DEAR BILLY GRAHAM: What good does it do to pray for someone who’s facing a serious health crisis? They’ll either get better or they won’t, depending on how they respond to their medications or surgery. Just because we pray for someone doesn’t mean they’ll get better, in my opinion. — E.W.
DEAR E.W: As I read your letter, I couldn’t help but wonder if you’ve ever faced a serious health crisis, either in your own life or in the life of someone you love. When people do, I find, they almost always turn to prayer, even if they haven’t had much to do with God.
Why is this? One reason, I believe, is because we all know that even with the best medical care, things can go wrong, and healing is not assured. In addition, some situations are so serious that there seems to be little or no hope of recovery. We also know that our bodies and our minds are very closely connected, and if a person is very discouraged or doesn’t want to live, their recovery is doubtful. Why shouldn’t we pray for them?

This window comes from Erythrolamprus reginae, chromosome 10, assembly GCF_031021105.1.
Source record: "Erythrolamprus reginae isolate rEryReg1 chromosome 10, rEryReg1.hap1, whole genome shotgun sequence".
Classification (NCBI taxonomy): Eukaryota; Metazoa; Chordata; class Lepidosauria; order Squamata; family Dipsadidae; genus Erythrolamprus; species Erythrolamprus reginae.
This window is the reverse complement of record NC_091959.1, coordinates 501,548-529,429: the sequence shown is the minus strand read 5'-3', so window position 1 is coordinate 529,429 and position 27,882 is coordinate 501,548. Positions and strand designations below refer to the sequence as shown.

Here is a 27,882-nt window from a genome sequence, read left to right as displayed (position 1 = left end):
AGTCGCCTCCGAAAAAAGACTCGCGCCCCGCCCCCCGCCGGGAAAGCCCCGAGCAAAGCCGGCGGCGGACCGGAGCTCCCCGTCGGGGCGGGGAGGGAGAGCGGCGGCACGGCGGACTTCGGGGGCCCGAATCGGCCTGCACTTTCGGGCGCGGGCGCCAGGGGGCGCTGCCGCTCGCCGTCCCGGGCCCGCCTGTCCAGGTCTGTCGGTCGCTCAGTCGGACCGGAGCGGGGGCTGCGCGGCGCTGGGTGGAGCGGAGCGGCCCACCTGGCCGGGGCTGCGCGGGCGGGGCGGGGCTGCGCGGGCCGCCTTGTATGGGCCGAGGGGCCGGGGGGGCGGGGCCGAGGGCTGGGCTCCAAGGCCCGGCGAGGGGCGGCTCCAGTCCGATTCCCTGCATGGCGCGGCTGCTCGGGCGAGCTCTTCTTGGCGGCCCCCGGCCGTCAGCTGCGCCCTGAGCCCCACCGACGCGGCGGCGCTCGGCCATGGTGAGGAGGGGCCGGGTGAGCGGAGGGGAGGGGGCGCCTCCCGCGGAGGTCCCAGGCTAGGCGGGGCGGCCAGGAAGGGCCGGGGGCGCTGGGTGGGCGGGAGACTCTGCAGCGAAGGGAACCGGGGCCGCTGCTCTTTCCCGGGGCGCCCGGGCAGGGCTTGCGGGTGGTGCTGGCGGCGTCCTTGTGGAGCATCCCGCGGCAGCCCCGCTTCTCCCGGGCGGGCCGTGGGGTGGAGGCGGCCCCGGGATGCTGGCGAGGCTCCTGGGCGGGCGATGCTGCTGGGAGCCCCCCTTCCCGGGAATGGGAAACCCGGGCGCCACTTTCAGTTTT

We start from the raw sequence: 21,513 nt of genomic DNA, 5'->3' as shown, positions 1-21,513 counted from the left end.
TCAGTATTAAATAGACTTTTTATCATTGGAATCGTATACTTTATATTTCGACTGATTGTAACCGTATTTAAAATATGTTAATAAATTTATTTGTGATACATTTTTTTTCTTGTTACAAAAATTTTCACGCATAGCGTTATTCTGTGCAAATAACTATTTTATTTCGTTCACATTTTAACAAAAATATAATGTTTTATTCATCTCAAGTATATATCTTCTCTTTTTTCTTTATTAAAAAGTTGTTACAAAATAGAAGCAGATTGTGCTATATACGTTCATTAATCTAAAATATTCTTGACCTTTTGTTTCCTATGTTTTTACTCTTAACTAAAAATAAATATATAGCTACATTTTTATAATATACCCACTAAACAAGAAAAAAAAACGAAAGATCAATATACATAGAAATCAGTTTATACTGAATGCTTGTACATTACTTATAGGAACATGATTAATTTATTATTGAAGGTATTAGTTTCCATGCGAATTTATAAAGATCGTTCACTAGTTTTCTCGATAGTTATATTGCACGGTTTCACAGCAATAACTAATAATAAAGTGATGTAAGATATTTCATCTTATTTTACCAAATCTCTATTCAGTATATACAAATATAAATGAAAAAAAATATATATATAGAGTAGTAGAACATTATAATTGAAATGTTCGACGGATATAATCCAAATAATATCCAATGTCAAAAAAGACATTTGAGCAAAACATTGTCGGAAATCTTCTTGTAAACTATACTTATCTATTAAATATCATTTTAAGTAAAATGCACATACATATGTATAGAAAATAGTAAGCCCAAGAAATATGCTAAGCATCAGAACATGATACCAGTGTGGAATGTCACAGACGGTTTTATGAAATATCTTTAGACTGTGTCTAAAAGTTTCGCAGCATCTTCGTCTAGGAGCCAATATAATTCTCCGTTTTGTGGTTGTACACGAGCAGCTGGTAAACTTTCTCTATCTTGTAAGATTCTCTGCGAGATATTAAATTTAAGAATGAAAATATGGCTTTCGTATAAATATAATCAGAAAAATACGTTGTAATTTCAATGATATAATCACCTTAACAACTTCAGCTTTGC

Your question, however, suggests to me that the real reason for your letter is that you simply don’t believe God answers prayer or that he cares for us. You may not even believe he exists, or at least you’re uncertain about it.
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Whatever your reasons, I challenge you to examine your doubts in the light of Jesus Christ. He was God in human form, and he came into the world to bridge the gap between us and God. Don’t let doubt keep you in its grip any longer, but open your heart and mind to the truth found in Jesus Christ. He alone could say, “I am the way and the truth and the life” (John 14:6).
Tribune Media Services 8/2